Readers who love nothing more than laughing and groaning over clever wordplay may find something to like in Animal Pursuits: A Frivolous Frolic Through the Puntastic Province of Animals. With his first novel, retired Australian schoolteacher Richard J. Atkinson presents a staggering number of animal-related puns within the framework of a modern fable. In Atkinson’s story, the world is run by witty talking animals who can barely set aside their jokes long enough to find the murderer in their midst.
The tale of Fungus Frog’s death is told by Elmer Elephant to his grandchildren, Eric and Ebony. Fungus was ready to marry Lily Lizard, but he was killed on their wedding day. Who is the culprit? Elmer follows the criminal’s winding trail through eight hundred pages of storytelling with the help of Bobby Bloodhound. The extraordinary length feels unnecessary to the tale. And its sparsely scattered clues are uncovered by a seemingly endless parade of animals.
The real entertainment in Animal Pursuits, however, is in the words themselves. Atkinson’s presentation is unique, consisting almost completely of dialogue presented like lines in a play, such as this exchange between Constable Perky Pig and Dopey Dachshund, who are discussing Gardiner Grasshopper:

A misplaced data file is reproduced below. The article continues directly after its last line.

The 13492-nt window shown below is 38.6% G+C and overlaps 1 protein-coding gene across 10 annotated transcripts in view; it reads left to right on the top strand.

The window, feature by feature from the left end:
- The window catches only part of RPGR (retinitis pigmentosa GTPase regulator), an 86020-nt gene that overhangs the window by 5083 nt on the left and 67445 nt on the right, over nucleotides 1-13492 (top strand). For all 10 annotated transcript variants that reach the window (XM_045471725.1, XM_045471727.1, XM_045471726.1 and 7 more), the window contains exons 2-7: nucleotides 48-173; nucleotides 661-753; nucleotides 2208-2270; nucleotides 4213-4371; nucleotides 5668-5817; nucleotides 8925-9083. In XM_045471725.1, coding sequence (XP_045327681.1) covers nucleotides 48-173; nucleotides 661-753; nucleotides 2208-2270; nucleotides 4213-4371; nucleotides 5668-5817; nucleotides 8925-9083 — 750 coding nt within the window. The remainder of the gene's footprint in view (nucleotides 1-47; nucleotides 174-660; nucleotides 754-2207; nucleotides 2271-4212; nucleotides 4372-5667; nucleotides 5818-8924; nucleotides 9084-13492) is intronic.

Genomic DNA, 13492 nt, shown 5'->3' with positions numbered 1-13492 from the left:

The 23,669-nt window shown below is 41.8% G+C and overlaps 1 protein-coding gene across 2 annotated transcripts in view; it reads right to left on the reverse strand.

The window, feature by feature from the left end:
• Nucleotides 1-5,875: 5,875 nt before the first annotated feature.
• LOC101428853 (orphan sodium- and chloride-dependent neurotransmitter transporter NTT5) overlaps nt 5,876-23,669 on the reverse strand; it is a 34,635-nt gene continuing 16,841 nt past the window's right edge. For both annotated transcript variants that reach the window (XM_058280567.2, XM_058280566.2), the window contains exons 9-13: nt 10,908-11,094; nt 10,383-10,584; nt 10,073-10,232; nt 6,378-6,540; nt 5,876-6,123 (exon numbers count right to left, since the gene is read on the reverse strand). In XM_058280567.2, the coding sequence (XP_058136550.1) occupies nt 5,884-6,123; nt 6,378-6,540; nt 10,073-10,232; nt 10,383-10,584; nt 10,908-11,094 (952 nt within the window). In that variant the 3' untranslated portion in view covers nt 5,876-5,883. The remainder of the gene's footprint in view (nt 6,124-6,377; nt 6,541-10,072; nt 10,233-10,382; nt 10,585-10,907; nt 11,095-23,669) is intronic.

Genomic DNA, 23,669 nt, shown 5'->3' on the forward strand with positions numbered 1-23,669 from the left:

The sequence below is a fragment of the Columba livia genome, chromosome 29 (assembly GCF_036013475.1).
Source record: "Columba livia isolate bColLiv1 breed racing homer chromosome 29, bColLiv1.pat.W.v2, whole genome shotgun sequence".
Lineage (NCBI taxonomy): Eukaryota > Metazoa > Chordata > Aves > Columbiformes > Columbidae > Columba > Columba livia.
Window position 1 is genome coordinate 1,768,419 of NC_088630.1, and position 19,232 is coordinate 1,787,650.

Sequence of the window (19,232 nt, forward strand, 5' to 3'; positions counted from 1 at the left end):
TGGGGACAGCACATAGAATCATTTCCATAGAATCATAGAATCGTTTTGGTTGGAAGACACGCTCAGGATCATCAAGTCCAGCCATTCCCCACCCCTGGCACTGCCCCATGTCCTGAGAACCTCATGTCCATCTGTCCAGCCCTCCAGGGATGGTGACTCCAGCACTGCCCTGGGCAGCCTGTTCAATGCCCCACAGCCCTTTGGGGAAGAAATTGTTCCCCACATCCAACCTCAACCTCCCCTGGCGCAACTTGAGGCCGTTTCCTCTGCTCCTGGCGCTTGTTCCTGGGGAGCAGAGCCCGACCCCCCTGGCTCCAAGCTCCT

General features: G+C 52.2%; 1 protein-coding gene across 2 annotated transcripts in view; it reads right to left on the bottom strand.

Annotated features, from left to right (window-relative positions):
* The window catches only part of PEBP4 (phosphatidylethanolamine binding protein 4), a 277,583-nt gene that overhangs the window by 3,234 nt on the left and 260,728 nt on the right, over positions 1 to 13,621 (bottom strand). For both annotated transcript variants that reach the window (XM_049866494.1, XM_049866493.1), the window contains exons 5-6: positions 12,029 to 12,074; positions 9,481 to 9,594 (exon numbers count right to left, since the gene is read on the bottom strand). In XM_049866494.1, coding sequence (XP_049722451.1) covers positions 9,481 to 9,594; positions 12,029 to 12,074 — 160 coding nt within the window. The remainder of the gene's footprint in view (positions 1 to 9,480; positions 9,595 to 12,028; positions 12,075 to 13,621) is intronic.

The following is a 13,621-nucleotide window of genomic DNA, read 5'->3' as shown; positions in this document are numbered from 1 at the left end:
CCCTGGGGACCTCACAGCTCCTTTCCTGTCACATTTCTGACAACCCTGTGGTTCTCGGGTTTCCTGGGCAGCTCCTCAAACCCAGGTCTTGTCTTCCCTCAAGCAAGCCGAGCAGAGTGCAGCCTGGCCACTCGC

PERKY: “Where does he work?”
DOPEY: “He does stem cell research, but just recently, he was arrested for stalking.”
PERKY: “I wouldn’t take a leaf out of his book if I were you.”
DOPEY: “No, it doesn’t pay to branch out these days.”
Ants, for instance, provide rich opportunities for puns: elegant, antique, or pleasant, among countless others. The lists can be quite long, and because of these devolutions into inexhaustible word-association games, readers can lose sight of the original joke. For example, Bar Bee has a long line of of admirers called a “Bar Bee Queue.” That’s worth at least a smirk, but the repetition of bee-related words gets tiresome after pages of puns, from a kick in the “bee-hind” to music by the “Beetles.”
Atkinson returns to the murder mystery at regular intervals, but it is easy to forget the underlying story in the midst of all the nudging and winking. Readers who persevere will be rewarded, on occasion, with the more refined gems embedded in the story. Several episodes have more subtle wordplay, such as a clever riff on the common cold, presented as a political struggle (a “cold war”) between teeny-tiny troops from Micronesia.
The purported mystery in Animal Pursuits provides more giggles than action, making it the sort of book one dips into a little bit at a time, particularly given its length. Adults may enjoy reading a passage aloud to their kids or grandkids now and then, although the author’s intended audience is unclear. The animals’ names and antics seem tailor-made for children, but a number of the puns are very sophisticated, and some of them have adult sexual themes that are inappropriate for a young audience.
Animal Pursuits is best thought of as a widely assorted collection of puns, to be read selectively and in small doses.